Autoimmune neutropenia

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Autoimmune neutropenia

Autoimmune neutropenia is a form of neutropenia which is most common in infants and young children[1] where the body identifies the neutrophils as enemies and makes antibody to destroy them.

Primary autoimmune neutropenia (AIN) is an autoimmune disease first reported in 1975 that primarily occurs in infancy. In autoimmune neutropenia, the immune system produces autoantibodies directed against the neutrophilic protein antigens in white blood cells known as granulocytic neutrophils (granulocytes, segmented neutrophils, segs, polysegmented neutrophils, polys). These antibodies destroy granulocytic neutrophils. Consequently, patients with autoimmune neutropenia have low levels of granulocytic neutrophilic white blood cells causing a condition of neutropenia. Neutropenia causes an increased risk of infection from organisms that the body could normally fight easily.

Primary autoimmune neutropenia has been reported as early as the second month of life although most cases are diagnosed in children between 5 and 15 months of age. Girls have a slightly higher risk of developing AIN than boys. In neutropenia discovered at birth or shortly after birth, a diagnosis of allo-immune neutropenia (from maternal white blood cell antibodies passively transferred to the infant) is more likely.

In infants neutropenia is defined by absolute neutrophil counts less than 1000/uL. After the first year of life neutropenia is defined by absolute counts less than 1500/uL. Neutropenia may be primary in which it is the only blood abnormality seen. In secondary neutropenia, other primary conditions occur, including other autoimmune diseases, infections, and cancers. Neutropenia is considered chronic when it persists for more than 6 months.

Signs and symptoms[edit]

Neutropenia, which may be discovered on routine blood tests, typically causes benign infections even when the condition is severe. Ear infections (otitis media) are the most common infection seen in autoimmune neutropenia and typically infection responds to antibiotic treatment alone. Infections associated with primary AIN are usually mild and limited, including skin infections such as impetigo, gastroenteritis, upper respiratory tract infections, and ear infections. Rarely, cellulitis and abscesses may occur. Studies of children studied for up to six years showed that most cases of autoimmune neutropenia resolved spontaneously after a median of 17 months. In 80 percent of patients, neutropenia persisted for 7 to 24 months.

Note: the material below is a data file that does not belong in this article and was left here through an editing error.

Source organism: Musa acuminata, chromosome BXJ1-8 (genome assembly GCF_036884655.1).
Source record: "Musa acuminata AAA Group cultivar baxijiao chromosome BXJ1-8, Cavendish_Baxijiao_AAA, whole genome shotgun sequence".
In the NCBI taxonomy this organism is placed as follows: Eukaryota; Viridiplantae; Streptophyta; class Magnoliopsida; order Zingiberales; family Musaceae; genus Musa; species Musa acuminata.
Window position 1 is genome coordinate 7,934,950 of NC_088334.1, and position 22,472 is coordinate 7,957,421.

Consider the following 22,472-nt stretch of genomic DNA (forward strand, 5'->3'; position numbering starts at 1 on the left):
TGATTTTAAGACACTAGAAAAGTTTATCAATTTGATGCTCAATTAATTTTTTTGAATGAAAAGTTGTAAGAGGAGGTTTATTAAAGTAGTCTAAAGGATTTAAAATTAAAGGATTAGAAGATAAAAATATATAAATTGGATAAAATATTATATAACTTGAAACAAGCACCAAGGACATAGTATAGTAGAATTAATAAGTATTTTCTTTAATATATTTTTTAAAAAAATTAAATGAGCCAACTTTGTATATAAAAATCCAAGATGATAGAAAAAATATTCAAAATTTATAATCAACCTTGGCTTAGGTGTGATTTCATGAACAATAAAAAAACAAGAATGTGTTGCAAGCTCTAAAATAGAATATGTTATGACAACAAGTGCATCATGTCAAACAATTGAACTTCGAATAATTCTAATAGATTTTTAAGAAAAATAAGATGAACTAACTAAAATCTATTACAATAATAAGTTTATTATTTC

The diagnosis of autoimmune neutropenia is based on blood tests demonstrating neutropenia and the presence of granulocyte-specific antibodies. In some cases, tests for granulocyte-specific antibodies must be repeated several times before a positive result is seen. Bone marrow aspiration, if performed, is typically normal or it can show increased cell production with a variably diminished number of segmented granulocytes.

An association with prior parvovirus B19 has been made, but this hasn’t been confirmed. Similar to the platelet deficiency idiopathic thrombocytopenic purpura, vaccines are suspected of triggering this disorder.


Treatment consists of corticosteroids to reduce autoantibody production, antibiotics to prevent infection and granulocyte colony-stimulating factor (G-CSF) to temporarily increase neutrophil counts. In cases of severe infection or the need for surgery, intravenous immunoglobulin therapy may be used.


This form usually lessens in severity within two years of diagnosis.[citation needed]

The use of prophylactic antibiotics has been proposed.[2]

See article at BioMed Central site: [1][verification needed]


  1. ^ Bux J, Behrens G, Jaeger G, Welte K (1998). "Diagnosis and clinical course of autoimmune neutropenia in infancy: analysis of 240 cases". Blood. 91 (1): 181–6. PMID 9414283. 
  2. ^ Bruin M, Dassen A, Pajkrt D, Buddelmeyer L, Kuijpers T, de Haas M (January 2005). "Primary autoimmune neutropenia in children: a study of neutrophil antibodies and clinical course". Vox Sang. 88 (1): 52–9. doi:10.1111/j.1423-0410.2005.00585.x. PMID 15663723. 

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